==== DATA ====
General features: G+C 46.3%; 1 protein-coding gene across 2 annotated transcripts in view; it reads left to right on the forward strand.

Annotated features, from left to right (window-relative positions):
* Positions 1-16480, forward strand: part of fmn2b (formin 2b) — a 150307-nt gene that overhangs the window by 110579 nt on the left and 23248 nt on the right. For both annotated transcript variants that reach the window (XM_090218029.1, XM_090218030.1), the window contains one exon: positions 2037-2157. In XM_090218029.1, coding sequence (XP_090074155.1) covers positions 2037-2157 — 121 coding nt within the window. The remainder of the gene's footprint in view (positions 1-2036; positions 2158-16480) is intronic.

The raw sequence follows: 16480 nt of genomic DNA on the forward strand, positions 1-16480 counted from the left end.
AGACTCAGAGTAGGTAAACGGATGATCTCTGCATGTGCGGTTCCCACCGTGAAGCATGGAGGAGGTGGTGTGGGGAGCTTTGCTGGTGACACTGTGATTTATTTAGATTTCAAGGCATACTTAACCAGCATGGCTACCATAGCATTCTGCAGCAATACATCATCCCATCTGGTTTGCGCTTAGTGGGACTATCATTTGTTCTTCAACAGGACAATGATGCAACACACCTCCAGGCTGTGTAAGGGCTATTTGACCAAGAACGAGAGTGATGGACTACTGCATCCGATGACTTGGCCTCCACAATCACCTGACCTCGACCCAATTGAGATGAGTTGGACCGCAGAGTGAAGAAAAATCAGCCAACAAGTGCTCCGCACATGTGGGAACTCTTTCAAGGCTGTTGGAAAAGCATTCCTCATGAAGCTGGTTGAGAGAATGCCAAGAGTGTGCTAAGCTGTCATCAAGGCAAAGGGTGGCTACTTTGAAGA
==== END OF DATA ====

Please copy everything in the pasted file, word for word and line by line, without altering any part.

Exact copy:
General features: G+C 46.3%; 1 protein-coding gene across 2 annotated transcripts in view; it reads left to right on the forward strand.

Annotated features, from left to right (window-relative positions):
* Positions 1-16480, forward strand: part of fmn2b (formin 2b) — a 150307-nt gene that overhangs the window by 110579 nt on the left and 23248 nt on the right. For both annotated transcript variants that reach the window (XM_090218029.1, XM_090218030.1), the window contains one exon: positions 2037-2157. In XM_090218029.1, coding sequence (XP_090074155.1) covers positions 2037-2157 — 121 coding nt within the window. The remainder of the gene's footprint in view (positions 1-2036; positions 2158-16480) is intronic.

The raw sequence follows: 16480 nt of genomic DNA on the forward strand, positions 1-16480 counted from the left end.
AGACTCAGAGTAGGTAAACGGATGATCTCTGCATGTGCGGTTCCCACCGTGAAGCATGGAGGAGGTGGTGTGGGGAGCTTTGCTGGTGACACTGTGATTTATTTAGATTTCAAGGCATACTTAACCAGCATGGCTACCATAGCATTCTGCAGCAATACATCATCCCATCTGGTTTGCGCTTAGTGGGACTATCATTTGTTCTTCAACAGGACAATGATGCAACACACCTCCAGGCTGTGTAAGGGCTATTTGACCAAGAACGAGAGTGATGGACTACTGCATCCGATGACTTGGCCTCCACAATCACCTGACCTCGACCCAATTGAGATGAGTTGGACCGCAGAGTGAAGAAAAATCAGCCAACAAGTGCTCCGCACATGTGGGAACTCTTTCAAGGCTGTTGGAAAAGCATTCCTCATGAAGCTGGTTGAGAGAATGCCAAGAGTGTGCTAAGCTGTCATCAAGGCAAAGGGTGGCTACTTTGAAGA